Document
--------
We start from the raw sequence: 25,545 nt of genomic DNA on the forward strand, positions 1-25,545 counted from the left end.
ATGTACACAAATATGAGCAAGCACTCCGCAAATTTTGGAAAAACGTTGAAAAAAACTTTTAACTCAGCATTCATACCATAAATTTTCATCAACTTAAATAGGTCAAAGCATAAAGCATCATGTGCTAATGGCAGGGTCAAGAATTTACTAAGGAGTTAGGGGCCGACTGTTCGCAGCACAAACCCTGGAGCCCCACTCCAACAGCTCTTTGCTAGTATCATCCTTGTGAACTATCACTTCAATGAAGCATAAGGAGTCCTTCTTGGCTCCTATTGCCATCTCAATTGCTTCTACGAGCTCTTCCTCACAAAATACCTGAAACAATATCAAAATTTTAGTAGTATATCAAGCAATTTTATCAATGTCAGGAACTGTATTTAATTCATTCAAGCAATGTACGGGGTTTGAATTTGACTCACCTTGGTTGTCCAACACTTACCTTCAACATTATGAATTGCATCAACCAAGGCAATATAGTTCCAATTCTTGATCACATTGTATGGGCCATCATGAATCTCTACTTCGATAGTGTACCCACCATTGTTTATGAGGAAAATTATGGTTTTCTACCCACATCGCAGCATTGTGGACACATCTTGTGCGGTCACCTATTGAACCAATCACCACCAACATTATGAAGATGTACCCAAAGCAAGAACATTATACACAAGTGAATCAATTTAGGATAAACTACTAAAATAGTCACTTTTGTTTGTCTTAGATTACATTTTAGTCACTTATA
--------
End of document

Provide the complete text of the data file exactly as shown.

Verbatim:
We start from the raw sequence: 25,545 nt of genomic DNA on the forward strand, positions 1-25,545 counted from the left end.
ATGTACACAAATATGAGCAAGCACTCCGCAAATTTTGGAAAAACGTTGAAAAAAACTTTTAACTCAGCATTCATACCATAAATTTTCATCAACTTAAATAGGTCAAAGCATAAAGCATCATGTGCTAATGGCAGGGTCAAGAATTTACTAAGGAGTTAGGGGCCGACTGTTCGCAGCACAAACCCTGGAGCCCCACTCCAACAGCTCTTTGCTAGTATCATCCTTGTGAACTATCACTTCAATGAAGCATAAGGAGTCCTTCTTGGCTCCTATTGCCATCTCAATTGCTTCTACGAGCTCTTCCTCACAAAATACCTGAAACAATATCAAAATTTTAGTAGTATATCAAGCAATTTTATCAATGTCAGGAACTGTATTTAATTCATTCAAGCAATGTACGGGGTTTGAATTTGACTCACCTTGGTTGTCCAACACTTACCTTCAACATTATGAATTGCATCAACCAAGGCAATATAGTTCCAATTCTTGATCACATTGTATGGGCCATCATGAATCTCTACTTCGATAGTGTACCCACCATTGTTTATGAGGAAAATTATGGTTTTCTACCCACATCGCAGCATTGTGGACACATCTTGTGCGGTCACCTATTGAACCAATCACCACCAACATTATGAAGATGTACCCAAAGCAAGAACATTATACACAAGTGAATCAATTTAGGATAAACTACTAAAATAGTCACTTTTGTTTGTCTTAGATTACATTTTAGTCACTTATA